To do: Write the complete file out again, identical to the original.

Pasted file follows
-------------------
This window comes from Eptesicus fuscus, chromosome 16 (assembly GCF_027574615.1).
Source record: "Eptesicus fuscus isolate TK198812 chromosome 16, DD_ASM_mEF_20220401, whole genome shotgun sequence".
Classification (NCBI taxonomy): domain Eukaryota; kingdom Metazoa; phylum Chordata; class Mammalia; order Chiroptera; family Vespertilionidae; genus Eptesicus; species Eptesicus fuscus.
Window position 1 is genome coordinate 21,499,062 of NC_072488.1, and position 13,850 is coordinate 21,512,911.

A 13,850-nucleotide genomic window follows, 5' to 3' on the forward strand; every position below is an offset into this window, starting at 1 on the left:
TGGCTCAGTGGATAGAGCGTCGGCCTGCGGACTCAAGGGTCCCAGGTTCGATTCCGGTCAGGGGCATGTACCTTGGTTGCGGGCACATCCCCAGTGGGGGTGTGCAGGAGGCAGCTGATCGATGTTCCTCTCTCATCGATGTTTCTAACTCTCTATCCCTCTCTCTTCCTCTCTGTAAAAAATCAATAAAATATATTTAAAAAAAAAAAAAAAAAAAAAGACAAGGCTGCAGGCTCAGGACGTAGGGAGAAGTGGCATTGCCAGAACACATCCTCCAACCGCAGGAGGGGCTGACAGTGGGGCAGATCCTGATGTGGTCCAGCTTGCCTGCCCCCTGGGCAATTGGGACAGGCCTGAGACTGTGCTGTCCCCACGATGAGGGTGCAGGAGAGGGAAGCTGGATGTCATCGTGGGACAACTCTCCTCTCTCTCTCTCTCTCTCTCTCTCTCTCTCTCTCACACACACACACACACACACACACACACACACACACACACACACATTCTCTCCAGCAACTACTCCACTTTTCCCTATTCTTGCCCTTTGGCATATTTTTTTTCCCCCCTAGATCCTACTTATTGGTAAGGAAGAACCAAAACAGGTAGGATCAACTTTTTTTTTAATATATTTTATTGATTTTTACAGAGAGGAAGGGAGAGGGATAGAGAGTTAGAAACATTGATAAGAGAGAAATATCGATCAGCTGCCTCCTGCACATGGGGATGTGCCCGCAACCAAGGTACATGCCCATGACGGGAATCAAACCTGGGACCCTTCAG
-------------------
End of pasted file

This window comes from Eptesicus fuscus, chromosome 16 (assembly GCF_027574615.1).
Source record: "Eptesicus fuscus isolate TK198812 chromosome 16, DD_ASM_mEF_20220401, whole genome shotgun sequence".
Classification (NCBI taxonomy): domain Eukaryota; kingdom Metazoa; phylum Chordata; class Mammalia; order Chiroptera; family Vespertilionidae; genus Eptesicus; species Eptesicus fuscus.
Window position 1 is genome coordinate 21,499,062 of NC_072488.1, and position 13,850 is coordinate 21,512,911.

A 13,850-nucleotide genomic window follows, 5' to 3' on the forward strand; every position below is an offset into this window, starting at 1 on the left:
TGGCTCAGTGGATAGAGCGTCGGCCTGCGGACTCAAGGGTCCCAGGTTCGATTCCGGTCAGGGGCATGTACCTTGGTTGCGGGCACATCCCCAGTGGGGGTGTGCAGGAGGCAGCTGATCGATGTTCCTCTCTCATCGATGTTTCTAACTCTCTATCCCTCTCTCTTCCTCTCTGTAAAAAATCAATAAAATATATTTAAAAAAAAAAAAAAAAAAAAAGACAAGGCTGCAGGCTCAGGACGTAGGGAGAAGTGGCATTGCCAGAACACATCCTCCAACCGCAGGAGGGGCTGACAGTGGGGCAGATCCTGATGTGGTCCAGCTTGCCTGCCCCCTGGGCAATTGGGACAGGCCTGAGACTGTGCTGTCCCCACGATGAGGGTGCAGGAGAGGGAAGCTGGATGTCATCGTGGGACAACTCTCCTCTCTCTCTCTCTCTCTCTCTCTCTCTCTCTCTCACACACACACACACACACACACACACACACACACACACACACACATTCTCTCCAGCAACTACTCCACTTTTCCCTATTCTTGCCCTTTGGCATATTTTTTTTCCCCCCTAGATCCTACTTATTGGTAAGGAAGAACCAAAACAGGTAGGATCAACTTTTTTTTTAATATATTTTATTGATTTTTACAGAGAGGAAGGGAGAGGGATAGAGAGTTAGAAACATTGATAAGAGAGAAATATCGATCAGCTGCCTCCTGCACATGGGGATGTGCCCGCAACCAAGGTACATGCCCATGACGGGAATCAAACCTGGGACCCTTCAG